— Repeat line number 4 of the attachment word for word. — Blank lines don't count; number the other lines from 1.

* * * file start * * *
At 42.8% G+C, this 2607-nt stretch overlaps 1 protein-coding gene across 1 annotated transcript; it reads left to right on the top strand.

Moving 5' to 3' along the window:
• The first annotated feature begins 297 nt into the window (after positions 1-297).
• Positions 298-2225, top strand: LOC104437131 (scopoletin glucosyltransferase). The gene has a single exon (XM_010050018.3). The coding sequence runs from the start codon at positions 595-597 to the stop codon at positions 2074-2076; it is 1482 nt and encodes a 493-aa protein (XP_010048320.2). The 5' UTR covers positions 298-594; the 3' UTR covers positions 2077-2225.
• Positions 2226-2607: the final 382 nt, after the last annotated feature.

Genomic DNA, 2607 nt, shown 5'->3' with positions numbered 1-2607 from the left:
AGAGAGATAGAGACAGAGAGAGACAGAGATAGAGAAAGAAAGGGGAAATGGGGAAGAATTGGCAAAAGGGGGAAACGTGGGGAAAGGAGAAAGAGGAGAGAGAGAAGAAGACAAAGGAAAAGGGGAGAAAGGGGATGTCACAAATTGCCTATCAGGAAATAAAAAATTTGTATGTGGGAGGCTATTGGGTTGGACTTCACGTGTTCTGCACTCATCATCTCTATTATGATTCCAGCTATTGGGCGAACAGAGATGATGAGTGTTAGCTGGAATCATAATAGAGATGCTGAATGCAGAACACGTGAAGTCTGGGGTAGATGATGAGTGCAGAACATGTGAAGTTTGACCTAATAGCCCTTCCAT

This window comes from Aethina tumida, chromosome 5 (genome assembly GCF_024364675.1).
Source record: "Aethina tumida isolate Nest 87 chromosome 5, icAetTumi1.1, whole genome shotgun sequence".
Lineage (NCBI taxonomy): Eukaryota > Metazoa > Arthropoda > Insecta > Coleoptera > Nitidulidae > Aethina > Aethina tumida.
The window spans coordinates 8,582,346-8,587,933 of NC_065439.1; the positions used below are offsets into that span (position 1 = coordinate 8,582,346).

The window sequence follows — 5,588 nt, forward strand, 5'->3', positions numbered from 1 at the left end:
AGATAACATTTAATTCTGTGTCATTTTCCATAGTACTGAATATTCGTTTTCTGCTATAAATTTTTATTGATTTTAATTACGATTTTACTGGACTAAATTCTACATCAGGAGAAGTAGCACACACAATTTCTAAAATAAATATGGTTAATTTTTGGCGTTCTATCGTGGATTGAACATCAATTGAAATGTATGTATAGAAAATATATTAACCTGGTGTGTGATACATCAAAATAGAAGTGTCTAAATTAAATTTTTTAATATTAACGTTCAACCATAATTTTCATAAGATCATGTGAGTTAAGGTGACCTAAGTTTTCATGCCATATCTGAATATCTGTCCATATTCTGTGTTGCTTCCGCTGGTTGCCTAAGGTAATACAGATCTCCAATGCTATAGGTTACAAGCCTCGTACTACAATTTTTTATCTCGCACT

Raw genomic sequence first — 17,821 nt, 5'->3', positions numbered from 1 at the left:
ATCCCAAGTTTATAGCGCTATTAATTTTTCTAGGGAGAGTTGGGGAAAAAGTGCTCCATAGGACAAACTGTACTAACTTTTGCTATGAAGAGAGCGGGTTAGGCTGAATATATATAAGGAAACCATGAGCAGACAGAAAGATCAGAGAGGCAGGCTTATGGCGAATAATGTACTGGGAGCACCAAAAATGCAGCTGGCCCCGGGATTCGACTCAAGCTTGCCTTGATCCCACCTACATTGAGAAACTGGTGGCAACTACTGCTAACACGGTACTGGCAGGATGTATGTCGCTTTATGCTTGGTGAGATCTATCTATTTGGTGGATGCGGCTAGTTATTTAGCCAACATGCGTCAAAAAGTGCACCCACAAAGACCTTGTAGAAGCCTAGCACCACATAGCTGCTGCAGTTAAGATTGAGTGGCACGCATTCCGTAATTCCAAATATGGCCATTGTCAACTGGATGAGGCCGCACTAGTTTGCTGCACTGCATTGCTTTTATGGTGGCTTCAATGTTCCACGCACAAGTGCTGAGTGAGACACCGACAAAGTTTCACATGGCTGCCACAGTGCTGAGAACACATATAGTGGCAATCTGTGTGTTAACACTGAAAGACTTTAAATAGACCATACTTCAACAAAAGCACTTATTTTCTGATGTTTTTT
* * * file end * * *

• Positions 298-2225, top strand: LOC104437131 (scopoletin glucosyltransferase). The gene has a single exon (XM_010050018.3). The coding sequence runs from the start codon at positions 595-597 to the stop codon at positions 2074-2076; it is 1482 nt and encodes a 493-aa protein (XP_010048320.2). The 5' UTR covers positions 298-594; the 3' UTR covers positions 2077-2225.